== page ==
Any unbeliever or disbeliever who blasphemes God can be forgiven (1 Tim. 1:13-14). Peter blasphemed Jesus with curses, yet he was forgiven and restored (Mark 14:71; John 21:15-19). Even Christians living under the New Covenant are capable of blasphemy when we remember that blasphemy constitutes any thought or word that sullies God’s character.

Blasphemy against Jesus Christ

Blasphemy against Jesus Christ is forgivable, just as any other sin is forgiven. Whoever speaks a word against the Son of Man, it shall be forgiven him (Matt. 12:32a). Son of Man is a title highlighting the Lord’s humanity. A person’s perception may not allow them to see more than Christ’s humanity, and if they only misjudge at that level and speak against Jesus in His humanness, such a word against the Son of Man can be forgiven. In other words, when a person rejects Christ with less than full exposure to the evidence of His deity, he may be forgiven of that sin if, after gaining fuller light, he then believes.

Blasphemy against the Holy Spirit before the Cross

Blasphemy against the Holy Spirit, however, was something more serious and irremediable. It revealed not only unbelief, but determined unbelief—the refusal, after having seen all evidence necessary to complete one’s understanding—to even to consider believing in Jesus. This was blasphemy against Jesus in relation to His deity, against the Spirit of God who uniquely indwelt and empowered His words and works.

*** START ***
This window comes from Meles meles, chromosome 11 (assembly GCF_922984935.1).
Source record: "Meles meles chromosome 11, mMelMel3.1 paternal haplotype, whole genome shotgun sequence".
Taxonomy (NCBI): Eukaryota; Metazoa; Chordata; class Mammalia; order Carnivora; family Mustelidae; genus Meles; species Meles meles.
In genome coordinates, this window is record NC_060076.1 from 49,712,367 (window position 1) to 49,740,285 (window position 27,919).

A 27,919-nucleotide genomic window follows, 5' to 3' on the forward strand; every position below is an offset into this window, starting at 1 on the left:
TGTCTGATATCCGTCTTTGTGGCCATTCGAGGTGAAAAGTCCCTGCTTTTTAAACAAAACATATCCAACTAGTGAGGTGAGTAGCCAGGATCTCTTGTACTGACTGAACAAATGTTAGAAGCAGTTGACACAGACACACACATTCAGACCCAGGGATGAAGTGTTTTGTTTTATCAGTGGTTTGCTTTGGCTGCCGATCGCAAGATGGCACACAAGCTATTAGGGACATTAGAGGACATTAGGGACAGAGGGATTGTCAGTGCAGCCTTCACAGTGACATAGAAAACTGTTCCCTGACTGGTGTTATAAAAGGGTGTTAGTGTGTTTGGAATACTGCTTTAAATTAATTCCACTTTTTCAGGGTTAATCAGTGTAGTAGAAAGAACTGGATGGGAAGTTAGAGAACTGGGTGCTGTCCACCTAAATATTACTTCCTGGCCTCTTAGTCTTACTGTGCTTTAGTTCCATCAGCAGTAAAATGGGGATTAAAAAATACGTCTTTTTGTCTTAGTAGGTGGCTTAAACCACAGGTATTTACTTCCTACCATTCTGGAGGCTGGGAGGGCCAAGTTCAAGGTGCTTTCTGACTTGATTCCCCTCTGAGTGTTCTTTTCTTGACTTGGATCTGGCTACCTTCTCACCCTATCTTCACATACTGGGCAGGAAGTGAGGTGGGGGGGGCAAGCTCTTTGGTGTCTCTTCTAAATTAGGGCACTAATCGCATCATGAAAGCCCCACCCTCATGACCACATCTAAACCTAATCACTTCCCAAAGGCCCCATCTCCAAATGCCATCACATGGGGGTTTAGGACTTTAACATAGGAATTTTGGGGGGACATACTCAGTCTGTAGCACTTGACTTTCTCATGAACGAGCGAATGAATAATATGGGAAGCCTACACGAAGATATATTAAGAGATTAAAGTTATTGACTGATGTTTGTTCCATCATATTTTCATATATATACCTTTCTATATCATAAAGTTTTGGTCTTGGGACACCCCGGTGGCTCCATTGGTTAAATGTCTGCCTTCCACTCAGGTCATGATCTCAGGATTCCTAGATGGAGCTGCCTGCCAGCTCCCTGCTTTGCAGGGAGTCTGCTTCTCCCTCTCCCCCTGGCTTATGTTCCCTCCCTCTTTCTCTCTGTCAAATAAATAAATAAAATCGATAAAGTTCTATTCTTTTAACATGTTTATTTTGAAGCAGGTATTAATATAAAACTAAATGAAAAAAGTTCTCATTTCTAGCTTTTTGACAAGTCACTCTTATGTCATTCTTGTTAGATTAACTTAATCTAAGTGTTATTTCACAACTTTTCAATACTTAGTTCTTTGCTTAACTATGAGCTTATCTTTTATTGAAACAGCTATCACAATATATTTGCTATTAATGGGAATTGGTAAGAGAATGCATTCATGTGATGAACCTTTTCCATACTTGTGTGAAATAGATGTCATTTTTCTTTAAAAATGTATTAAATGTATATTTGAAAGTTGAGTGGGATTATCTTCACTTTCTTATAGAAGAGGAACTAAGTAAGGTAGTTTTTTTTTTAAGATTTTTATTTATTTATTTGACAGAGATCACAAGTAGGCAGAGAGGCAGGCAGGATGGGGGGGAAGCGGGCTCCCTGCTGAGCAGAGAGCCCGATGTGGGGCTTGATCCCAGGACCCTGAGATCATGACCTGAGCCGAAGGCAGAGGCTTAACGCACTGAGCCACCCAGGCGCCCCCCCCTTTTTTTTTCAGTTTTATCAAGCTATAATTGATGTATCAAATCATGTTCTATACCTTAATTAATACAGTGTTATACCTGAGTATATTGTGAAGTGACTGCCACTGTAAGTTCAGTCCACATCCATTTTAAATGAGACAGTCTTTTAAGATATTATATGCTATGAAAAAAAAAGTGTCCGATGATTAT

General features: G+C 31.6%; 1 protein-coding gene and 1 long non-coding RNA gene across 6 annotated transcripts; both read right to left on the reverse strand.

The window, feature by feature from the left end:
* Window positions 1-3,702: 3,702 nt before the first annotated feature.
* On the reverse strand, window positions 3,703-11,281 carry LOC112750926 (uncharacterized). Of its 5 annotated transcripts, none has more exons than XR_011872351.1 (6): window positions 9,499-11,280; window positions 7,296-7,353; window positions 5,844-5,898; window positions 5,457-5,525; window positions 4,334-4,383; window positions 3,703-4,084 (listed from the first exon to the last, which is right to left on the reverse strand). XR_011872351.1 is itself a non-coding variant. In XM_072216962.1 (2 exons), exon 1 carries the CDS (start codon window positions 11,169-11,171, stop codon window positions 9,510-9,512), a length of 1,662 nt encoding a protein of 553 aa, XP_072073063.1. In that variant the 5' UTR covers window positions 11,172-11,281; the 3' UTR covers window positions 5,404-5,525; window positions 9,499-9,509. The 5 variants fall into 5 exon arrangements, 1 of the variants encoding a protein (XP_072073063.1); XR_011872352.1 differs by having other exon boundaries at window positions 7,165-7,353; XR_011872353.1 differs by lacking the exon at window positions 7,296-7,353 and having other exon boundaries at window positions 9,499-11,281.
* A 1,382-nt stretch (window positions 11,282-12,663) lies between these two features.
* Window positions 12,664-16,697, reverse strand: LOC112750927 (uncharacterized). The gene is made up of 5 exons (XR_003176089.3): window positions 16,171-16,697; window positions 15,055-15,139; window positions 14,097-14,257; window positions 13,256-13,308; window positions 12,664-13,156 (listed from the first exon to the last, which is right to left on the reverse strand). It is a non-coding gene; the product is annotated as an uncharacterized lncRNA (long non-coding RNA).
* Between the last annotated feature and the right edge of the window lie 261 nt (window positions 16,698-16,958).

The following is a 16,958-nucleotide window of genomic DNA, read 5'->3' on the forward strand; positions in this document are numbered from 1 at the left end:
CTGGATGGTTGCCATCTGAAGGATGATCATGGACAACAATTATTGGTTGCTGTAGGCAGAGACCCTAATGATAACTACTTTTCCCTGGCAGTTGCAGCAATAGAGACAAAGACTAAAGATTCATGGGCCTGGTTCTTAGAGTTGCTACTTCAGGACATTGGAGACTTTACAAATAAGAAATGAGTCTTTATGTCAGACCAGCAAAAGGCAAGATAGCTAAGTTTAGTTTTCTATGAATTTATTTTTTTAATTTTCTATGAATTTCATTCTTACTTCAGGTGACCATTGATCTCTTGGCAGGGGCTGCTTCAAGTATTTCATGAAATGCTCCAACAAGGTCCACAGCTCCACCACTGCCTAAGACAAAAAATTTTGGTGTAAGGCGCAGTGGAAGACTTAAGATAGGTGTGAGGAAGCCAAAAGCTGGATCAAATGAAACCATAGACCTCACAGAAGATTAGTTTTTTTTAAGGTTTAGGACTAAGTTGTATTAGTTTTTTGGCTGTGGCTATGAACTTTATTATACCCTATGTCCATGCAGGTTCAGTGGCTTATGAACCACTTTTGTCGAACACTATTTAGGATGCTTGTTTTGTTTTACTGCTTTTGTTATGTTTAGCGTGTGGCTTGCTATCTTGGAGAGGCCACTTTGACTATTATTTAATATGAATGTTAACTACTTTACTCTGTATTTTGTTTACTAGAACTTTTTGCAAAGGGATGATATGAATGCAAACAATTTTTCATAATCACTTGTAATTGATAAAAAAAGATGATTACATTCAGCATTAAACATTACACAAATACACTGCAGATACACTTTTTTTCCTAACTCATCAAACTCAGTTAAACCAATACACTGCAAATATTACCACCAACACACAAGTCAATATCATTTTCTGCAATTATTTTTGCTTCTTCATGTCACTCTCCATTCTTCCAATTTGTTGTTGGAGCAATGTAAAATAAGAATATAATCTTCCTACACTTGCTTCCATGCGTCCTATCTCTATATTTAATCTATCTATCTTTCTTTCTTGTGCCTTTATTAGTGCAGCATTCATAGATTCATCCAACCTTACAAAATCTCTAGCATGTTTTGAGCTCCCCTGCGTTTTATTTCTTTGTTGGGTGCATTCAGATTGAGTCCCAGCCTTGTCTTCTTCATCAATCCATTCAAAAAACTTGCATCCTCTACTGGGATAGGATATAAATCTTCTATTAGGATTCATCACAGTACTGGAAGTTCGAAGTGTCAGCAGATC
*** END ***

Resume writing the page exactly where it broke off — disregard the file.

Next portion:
In Matthew 12:32 the text reads more literally, “...whoever speaks down against [Gr. 2596 kata] the Holy Spirit... In Mark 3:29 the text reads more literally, “...whoever blasphemes in the face of [Gr. 1519 eis] the Holy Spirit... The preposition “eis” includes the concept of “kata” but makes blasphemy worse. In Matthew, the HS is being spoken down against to people. In Mark, blasphemy is spoken to the HS Himself. In the case of the latter, the person is blaspheming the HS to His face, asserting that he will not be diverted in the way he chooses to live his life, regardless of what Jesus’ gospel teaches. This offense revealed one’s permanent rejection of Jesus and refusal to receive His forgiveness, which resulted in loss of opportunity to ever be forgiven either in this age [of human history], or in the age to come [throughout all eternity].